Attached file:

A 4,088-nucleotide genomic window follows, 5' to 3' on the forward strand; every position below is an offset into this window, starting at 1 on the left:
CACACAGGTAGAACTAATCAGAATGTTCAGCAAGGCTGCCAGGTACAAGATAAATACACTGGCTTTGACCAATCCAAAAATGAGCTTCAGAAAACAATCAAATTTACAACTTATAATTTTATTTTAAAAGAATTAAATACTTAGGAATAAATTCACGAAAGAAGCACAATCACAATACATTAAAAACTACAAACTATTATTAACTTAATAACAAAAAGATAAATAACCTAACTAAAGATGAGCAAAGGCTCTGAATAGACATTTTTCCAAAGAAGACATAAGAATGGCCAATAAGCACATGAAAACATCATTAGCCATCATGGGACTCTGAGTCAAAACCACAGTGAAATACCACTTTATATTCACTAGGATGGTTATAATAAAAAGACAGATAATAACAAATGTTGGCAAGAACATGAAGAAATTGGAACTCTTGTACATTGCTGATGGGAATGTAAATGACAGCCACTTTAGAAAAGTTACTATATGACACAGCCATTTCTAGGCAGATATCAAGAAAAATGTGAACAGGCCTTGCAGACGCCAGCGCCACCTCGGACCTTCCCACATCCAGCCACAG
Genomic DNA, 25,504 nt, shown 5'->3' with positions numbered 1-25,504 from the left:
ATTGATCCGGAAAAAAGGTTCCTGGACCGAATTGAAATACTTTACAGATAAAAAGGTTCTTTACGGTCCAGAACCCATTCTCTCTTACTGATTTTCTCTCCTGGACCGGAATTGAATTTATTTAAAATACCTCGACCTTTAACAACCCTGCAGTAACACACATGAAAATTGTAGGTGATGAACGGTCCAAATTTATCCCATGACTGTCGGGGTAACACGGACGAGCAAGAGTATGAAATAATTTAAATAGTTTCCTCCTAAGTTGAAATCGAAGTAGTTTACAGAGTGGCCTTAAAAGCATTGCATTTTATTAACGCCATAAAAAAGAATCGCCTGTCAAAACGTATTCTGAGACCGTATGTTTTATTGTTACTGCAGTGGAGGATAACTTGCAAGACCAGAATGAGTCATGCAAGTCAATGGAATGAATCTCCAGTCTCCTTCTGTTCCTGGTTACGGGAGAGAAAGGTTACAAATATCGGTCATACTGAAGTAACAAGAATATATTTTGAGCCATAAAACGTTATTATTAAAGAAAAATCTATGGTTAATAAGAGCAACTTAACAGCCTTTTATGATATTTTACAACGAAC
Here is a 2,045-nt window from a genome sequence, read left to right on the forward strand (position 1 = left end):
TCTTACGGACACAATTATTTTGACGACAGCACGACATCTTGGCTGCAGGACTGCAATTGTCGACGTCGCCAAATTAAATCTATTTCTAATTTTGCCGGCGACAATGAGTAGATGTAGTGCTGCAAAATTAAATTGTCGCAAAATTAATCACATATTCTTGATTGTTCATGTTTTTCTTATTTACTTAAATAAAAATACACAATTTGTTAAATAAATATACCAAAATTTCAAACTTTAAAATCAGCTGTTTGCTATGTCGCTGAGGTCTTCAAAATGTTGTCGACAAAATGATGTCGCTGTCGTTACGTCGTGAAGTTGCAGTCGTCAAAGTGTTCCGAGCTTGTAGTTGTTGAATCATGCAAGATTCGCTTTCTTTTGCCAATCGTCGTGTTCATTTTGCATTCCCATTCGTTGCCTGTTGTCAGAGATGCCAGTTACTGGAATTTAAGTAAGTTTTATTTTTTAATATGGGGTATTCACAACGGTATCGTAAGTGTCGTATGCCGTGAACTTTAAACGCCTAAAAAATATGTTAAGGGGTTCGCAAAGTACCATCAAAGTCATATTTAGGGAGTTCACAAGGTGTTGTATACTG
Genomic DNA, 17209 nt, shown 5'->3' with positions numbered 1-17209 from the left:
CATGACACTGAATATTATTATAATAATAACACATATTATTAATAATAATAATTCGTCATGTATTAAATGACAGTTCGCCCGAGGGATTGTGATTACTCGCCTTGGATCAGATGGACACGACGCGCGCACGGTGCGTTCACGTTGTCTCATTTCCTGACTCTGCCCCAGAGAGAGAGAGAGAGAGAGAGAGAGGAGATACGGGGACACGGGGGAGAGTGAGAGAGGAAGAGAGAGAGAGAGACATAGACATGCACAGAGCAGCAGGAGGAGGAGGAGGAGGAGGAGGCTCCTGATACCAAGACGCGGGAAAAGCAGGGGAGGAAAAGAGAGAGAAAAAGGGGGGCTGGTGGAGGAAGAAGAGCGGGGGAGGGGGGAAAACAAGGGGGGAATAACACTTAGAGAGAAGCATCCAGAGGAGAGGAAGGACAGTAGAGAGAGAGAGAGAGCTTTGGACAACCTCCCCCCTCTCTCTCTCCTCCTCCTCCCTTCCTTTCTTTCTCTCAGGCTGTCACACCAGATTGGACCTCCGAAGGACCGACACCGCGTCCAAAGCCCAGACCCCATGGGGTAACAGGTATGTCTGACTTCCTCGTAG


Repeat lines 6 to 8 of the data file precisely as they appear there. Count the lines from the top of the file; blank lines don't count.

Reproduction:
TCTTACGGACACAATTATTTTGACGACAGCACGACATCTTGGCTGCAGGACTGCAATTGTCGACGTCGCCAAATTAAATCTATTTCTAATTTTGCCGGCGACAATGAGTAGATGTAGTGCTGCAAAATTAAATTGTCGCAAAATTAATCACATATTCTTGATTGTTCATGTTTTTCTTATTTACTTAAATAAAAATACACAATTTGTTAAATAAATATACCAAAATTTCAAACTTTAAAATCAGCTGTTTGCTATGTCGCTGAGGTCTTCAAAATGTTGTCGACAAAATGATGTCGCTGTCGTTACGTCGTGAAGTTGCAGTCGTCAAAGTGTTCCGAGCTTGTAGTTGTTGAATCATGCAAGATTCGCTTTCTTTTGCCAATCGTCGTGTTCATTTTGCATTCCCATTCGTTGCCTGTTGTCAGAGATGCCAGTTACTGGAATTTAAGTAAGTTTTATTTTTTAATATGGGGTATTCACAACGGTATCGTAAGTGTCGTATGCCGTGAACTTTAAACGCCTAAAAAATATGTTAAGGGGTTCGCAAAGTACCATCAAAGTCATATTTAGGGAGTTCACAAGGTGTTGTATACTG
Genomic DNA, 17209 nt, shown 5'->3' with positions numbered 1-17209 from the left:
CATGACACTGAATATTATTATAATAATAACACATATTATTAATAATAATAATTCGTCATGTATTAAATGACAGTTCGCCCGAGGGATTGTGATTACTCGCCTTGGATCAGATGGACACGACGCGCGCACGGTGCGTTCACGTTGTCTCATTTCCTGACTCTGCCCCAGAGAGAGAGAGAGAGAGAGAGAGAGGAGATACGGGGACACGGGGGAGAGTGAGAGAGGAAGAGAGAGAGAGAGACATAGACATGCACAGAGCAGCAGGAGGAGGAGGAGGAGGAGGAGGCTCCTGATACCAAGACGCGGGAAAAGCAGGGGAGGAAAAGAGAGAGAAAAAGGGGGGCTGGTGGAGGAAGAAGAGCGGGGGAGGGGGGAAAACAAGGGGGGAATAACACTTAGAGAGAAGCATCCAGAGGAGAGGAAGGACAGTAGAGAGAGAGAGAGAGCTTTGGACAACCTCCCCCCTCTCTCTCTCCTCCTCCTCCCTTCCTTTCTTTCTCTCAGGCTGTCACACCAGATTGGACCTCCGAAGGACCGACACCGCGTCCAAAGCCCAGACCCCATGGGGTAACAGGTATGTCTGACTTCCTCGTAG